HIS 346K • Colonial Latin America
This course surveys the history of colonial Spanish America from first encounters to independence. An underlying focus will be to explore the dynamics of scholarly analysis, tracing how and why historians and social scientists have revisited and provided alternative (revisionist) interpretations of key themes. These include: the arrival of humans in the Americas, alternations in the pre and post contact indigenous (Maya, Aztec, Inca) and Iberian worlds, processes of conquest and early colonization, ecological and demographic trends, the consolidation of imperial power (governmental, economic, religious and social institutions), changing dynamics of gender, race and class; the Bourbon Reforms; and precipitating variables for independence.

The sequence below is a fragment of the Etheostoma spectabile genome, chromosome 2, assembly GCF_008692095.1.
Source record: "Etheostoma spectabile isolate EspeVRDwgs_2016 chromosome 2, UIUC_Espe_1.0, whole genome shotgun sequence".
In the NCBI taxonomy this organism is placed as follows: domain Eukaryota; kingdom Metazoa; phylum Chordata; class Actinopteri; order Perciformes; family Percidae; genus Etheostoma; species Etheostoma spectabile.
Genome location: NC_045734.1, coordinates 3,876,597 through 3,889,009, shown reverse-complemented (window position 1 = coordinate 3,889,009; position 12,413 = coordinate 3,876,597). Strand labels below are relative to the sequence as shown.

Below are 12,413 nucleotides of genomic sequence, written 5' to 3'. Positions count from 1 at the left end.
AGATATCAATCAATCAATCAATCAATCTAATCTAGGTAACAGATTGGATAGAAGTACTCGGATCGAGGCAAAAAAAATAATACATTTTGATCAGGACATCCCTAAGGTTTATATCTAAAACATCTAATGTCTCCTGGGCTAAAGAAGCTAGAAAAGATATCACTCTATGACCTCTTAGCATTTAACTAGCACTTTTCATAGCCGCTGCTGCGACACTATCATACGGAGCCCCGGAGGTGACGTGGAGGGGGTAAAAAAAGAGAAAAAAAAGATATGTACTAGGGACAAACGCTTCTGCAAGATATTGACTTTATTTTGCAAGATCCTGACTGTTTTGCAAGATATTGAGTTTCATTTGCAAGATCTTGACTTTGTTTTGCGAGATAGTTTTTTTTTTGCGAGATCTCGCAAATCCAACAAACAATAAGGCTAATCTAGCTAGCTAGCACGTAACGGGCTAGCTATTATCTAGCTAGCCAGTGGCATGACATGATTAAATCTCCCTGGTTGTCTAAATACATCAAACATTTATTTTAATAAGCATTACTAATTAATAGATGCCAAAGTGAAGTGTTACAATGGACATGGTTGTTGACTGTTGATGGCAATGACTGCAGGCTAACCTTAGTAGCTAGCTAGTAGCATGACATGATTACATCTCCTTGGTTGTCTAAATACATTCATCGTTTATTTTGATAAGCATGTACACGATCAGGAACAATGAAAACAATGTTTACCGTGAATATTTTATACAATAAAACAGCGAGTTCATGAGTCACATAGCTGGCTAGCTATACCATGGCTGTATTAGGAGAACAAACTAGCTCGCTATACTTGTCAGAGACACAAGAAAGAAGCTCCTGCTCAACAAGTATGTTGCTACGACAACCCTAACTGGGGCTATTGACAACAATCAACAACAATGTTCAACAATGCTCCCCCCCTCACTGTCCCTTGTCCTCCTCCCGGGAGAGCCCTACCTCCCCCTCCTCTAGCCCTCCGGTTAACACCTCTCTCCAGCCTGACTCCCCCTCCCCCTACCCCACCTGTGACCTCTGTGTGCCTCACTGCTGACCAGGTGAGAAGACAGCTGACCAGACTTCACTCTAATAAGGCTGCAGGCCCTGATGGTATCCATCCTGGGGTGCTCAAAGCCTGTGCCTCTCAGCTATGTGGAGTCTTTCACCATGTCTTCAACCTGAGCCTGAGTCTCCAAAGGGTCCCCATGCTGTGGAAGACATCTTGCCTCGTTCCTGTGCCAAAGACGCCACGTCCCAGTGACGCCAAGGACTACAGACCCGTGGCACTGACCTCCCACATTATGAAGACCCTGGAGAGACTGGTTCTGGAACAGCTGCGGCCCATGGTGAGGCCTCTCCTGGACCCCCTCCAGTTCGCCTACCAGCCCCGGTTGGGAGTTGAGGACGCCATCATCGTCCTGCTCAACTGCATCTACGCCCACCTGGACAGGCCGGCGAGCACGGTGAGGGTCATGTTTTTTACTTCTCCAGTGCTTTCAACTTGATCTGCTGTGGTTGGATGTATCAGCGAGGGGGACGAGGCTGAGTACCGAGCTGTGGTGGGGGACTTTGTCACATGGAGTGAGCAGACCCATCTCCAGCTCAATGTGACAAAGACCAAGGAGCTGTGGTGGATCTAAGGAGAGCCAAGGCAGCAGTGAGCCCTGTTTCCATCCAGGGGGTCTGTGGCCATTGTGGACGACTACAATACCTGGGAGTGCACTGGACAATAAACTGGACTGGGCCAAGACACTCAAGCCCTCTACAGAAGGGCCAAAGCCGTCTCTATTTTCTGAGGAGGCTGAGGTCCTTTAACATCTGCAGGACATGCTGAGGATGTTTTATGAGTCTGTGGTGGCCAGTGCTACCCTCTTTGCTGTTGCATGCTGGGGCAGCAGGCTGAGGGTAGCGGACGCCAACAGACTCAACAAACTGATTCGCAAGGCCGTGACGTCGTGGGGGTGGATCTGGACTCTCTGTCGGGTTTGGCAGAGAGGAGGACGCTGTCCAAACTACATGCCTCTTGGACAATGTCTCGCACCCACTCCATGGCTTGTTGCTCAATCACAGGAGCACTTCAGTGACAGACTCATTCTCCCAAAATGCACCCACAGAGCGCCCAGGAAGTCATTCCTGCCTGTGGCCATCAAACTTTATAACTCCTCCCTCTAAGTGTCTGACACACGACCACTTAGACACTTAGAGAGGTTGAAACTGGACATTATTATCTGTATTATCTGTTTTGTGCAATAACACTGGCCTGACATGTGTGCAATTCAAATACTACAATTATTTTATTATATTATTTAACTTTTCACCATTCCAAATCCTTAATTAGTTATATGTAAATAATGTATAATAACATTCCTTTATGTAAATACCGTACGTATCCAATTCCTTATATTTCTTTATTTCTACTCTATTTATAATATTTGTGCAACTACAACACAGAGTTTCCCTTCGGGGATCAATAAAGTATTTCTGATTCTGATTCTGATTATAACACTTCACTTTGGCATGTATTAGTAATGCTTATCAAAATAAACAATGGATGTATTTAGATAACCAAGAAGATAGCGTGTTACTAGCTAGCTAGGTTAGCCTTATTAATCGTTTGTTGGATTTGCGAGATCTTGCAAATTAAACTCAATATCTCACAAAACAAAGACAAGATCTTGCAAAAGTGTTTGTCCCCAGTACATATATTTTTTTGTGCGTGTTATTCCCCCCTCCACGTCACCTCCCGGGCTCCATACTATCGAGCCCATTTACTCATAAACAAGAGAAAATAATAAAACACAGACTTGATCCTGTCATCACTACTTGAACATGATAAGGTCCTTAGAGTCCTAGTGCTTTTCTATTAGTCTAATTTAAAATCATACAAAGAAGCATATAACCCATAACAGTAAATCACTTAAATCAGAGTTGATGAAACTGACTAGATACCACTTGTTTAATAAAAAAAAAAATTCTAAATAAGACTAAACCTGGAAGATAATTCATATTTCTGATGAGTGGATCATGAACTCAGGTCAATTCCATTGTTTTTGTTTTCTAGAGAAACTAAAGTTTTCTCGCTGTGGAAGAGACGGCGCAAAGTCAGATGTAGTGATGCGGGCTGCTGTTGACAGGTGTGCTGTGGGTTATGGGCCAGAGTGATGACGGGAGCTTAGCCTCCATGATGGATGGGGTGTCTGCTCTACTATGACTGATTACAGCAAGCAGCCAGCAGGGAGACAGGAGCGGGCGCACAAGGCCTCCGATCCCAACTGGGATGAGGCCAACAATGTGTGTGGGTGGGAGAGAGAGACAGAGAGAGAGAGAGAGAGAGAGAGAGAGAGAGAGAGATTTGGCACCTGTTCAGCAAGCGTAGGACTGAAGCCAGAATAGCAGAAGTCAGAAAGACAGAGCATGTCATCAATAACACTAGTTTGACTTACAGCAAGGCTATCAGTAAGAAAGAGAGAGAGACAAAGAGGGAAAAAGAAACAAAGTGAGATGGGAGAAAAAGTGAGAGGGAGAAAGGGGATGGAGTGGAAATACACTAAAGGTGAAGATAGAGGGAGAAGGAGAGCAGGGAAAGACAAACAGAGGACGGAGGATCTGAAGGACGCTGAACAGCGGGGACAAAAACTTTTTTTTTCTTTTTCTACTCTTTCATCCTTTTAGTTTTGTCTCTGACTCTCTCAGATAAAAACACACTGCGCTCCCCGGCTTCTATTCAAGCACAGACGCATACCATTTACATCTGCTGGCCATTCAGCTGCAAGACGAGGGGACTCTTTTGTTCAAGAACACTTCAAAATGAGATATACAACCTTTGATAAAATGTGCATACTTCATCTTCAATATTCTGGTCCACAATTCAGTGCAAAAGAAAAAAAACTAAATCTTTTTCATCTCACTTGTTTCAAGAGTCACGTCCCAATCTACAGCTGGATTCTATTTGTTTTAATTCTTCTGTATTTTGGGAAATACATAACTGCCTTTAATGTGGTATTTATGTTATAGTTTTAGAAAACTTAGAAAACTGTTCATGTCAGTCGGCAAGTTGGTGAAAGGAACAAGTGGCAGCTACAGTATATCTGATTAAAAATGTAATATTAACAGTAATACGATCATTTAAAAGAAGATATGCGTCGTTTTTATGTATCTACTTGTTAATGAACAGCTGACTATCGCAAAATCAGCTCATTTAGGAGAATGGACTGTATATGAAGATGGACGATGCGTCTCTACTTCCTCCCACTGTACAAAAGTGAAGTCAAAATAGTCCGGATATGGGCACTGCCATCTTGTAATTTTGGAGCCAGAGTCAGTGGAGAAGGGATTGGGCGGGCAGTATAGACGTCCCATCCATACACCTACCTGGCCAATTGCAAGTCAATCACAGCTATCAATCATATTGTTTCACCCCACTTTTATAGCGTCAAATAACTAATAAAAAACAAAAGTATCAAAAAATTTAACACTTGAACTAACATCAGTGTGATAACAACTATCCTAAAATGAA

Students must pass a map quiz. The two (non-comprehensive tests) and two papers will count equally toward the final grade.
Required: Bernal Diaz del Castillo, The Conquest of New Spain (Penguin 1963) Richard Boyer, Colonial Lives: Documents in Latin American History 1550-1850). Ann Twinam, Public Lives, Private Secrets: Gender, Honor, Sexuality and Illegitimacy in Colonial Spanish America (Stanford University Press 1999) Camilla Townsend, Malintzin's Choices: An Indian Woman in the Conquest of Mexico (University of New Mexico Press 2006) Optional: Jonathan C Brown, Latin America: A Social History of the Colonial Period (Wadsworth 2004)